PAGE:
(Even so, hitting rock bottom isn't always a bad thing. It can be a solid foundation on which you can rebuild your life.) (Yes, this is me trying my best to be positive.)

I'm officially starting University in another 17 days. And 17 days before I start my uni life proper, I'm now stuck in this huge dilemma, thinking whether or not I should: 1) Continue architecture; 2) Change my course and do something else like arts/sciences before it's way way way too late; 3) Give up on university and return to Singapore.

I hope the last choice never happens because I left for a reason. And if I ever return home for good, I have two choices in mind: to open my own business or to work as an air-stewardess for a few years so that I can have enough savings for my studies in the future. I've always been overly-ambitious when it comes to starting my own business and I didn't realise this until recently. Starting my own business and opening a fully vegan cafe has always been something I REALLY wanted to do apart from being a doctor/surgeon, but I've realised that I'm too inexperienced to handle it all on my own for now. Perhaps in the future when I'm more ready, more skilled and more mature for it, and most importantly when I'm confident that it would definitely be successful.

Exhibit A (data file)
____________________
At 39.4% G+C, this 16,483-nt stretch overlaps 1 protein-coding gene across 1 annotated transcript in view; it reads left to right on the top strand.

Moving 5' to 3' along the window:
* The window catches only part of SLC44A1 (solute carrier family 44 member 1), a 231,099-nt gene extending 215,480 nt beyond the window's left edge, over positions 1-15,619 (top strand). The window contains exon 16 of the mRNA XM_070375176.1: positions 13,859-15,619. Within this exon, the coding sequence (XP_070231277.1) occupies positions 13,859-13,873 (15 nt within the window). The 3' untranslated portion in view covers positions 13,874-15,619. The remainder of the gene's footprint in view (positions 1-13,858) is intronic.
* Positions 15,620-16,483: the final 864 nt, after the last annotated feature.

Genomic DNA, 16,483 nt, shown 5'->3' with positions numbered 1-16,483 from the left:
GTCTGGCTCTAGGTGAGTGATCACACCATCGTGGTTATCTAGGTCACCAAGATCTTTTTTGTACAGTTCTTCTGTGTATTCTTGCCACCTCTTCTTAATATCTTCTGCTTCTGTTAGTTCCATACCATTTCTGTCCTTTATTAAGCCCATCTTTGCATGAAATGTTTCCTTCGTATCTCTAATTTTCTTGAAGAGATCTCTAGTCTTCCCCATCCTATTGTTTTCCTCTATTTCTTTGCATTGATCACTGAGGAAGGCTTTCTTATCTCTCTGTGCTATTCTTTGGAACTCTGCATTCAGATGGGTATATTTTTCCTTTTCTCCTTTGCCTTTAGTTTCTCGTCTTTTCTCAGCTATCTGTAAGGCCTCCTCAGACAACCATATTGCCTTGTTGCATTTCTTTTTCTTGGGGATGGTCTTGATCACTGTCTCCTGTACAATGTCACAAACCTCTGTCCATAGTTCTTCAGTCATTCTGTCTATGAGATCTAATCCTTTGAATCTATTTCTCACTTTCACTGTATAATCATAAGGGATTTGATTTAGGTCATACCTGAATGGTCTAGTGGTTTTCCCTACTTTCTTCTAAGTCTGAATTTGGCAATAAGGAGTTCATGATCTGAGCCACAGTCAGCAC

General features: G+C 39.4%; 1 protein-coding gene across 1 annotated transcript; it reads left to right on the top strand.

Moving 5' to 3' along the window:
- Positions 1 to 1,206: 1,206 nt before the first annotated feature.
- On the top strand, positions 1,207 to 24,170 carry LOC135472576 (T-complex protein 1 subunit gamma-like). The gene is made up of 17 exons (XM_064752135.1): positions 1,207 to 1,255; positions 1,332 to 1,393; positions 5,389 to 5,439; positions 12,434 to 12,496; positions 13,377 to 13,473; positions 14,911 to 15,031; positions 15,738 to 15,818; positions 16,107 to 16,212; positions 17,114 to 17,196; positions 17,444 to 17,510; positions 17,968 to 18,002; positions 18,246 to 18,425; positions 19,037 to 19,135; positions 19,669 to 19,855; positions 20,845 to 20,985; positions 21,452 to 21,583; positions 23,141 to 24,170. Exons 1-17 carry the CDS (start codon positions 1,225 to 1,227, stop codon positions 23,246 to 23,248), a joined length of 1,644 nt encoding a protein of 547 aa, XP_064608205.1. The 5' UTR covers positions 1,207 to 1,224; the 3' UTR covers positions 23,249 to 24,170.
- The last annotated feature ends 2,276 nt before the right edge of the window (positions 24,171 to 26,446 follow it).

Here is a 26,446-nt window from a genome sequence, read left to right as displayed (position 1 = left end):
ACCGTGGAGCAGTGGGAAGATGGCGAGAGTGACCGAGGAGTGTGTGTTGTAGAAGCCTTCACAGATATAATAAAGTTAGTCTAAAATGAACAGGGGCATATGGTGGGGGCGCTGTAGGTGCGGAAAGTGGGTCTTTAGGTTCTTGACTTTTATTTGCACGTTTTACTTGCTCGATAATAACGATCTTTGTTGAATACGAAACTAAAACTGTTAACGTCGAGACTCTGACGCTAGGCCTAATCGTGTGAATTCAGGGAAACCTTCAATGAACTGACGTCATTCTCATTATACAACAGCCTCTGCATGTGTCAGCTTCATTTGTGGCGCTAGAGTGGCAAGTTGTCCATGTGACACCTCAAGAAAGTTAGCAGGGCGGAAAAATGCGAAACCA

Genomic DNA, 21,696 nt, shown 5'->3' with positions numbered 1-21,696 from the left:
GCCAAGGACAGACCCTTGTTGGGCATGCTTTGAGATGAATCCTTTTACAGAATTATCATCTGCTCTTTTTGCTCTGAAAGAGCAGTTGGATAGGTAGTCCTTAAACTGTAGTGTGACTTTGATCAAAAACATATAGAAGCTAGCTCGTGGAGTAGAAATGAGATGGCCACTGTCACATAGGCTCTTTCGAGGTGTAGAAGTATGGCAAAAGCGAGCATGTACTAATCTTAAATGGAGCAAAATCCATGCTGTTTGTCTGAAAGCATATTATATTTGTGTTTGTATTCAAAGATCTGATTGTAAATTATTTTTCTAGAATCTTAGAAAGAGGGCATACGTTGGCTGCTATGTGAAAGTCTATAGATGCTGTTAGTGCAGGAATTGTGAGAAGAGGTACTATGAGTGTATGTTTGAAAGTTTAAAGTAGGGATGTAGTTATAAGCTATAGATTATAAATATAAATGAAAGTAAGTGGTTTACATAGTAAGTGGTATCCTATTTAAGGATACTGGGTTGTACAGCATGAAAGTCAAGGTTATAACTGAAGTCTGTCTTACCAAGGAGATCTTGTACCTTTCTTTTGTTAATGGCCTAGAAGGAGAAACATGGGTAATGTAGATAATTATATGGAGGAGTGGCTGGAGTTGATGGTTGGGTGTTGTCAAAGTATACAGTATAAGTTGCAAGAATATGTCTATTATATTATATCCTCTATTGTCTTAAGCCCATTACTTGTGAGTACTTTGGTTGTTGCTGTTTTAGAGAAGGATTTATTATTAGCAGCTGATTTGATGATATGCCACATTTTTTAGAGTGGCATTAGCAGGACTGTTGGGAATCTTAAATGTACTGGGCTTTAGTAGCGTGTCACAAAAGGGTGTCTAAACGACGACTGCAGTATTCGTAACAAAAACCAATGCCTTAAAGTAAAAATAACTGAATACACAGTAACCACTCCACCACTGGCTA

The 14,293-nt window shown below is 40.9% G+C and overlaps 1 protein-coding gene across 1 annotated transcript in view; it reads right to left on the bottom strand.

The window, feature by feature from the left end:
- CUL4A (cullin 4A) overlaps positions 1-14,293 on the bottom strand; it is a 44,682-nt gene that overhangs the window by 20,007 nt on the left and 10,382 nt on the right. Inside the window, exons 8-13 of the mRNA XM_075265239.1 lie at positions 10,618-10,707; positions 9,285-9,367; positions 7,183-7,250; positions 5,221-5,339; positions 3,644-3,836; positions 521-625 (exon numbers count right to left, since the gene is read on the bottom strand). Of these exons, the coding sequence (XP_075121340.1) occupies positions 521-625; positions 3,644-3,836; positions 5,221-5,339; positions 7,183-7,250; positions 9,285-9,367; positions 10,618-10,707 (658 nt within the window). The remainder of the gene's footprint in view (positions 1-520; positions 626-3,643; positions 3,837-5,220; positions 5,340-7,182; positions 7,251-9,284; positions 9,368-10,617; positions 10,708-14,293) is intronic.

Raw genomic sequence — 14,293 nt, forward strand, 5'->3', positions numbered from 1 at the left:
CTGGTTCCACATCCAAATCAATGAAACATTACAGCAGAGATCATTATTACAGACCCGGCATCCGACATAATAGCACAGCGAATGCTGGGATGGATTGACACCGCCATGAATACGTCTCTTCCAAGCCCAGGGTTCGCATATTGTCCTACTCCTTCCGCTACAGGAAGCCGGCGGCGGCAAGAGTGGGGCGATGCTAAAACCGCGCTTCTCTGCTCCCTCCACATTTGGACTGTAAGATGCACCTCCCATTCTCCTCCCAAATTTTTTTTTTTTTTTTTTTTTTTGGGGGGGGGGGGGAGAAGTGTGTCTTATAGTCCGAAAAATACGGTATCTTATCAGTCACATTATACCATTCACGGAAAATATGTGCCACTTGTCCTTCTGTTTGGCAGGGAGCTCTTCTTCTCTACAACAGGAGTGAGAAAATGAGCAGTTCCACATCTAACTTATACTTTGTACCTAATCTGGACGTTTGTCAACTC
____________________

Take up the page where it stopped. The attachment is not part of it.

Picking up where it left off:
This post has been too much of a long rant, so pardon for that but I really needed to get some things off my chest. And boy, do I feel better now after this word vomit. 

I really am unsure of where I should go and what I should do now, and as much as I want to ask others and hear their opinions, a part of me feels like maybe it's time I should listen to myself instead of others as for now. Because everyone would have something to say, and if I asked everyone I would probably end up more conflicted than I am now.

It's time to refer to this saying in a post I've once shared before:

 "Let go of the belief that you have everything figured out right now. That you have to know exactly who you want to be, exactly what you want to do, exactly who you want to have a life with. Be okay with the fact that you're going to go through life feeling blind and unsteady and never fully sure of what you're doing, because that's how it's supposed to be."

I really needed to hear this.

It's okay to be unsure. It's okay to be stuck and lost sometimes. As always, I should believe that life will always have a way for me.

Because I know it does.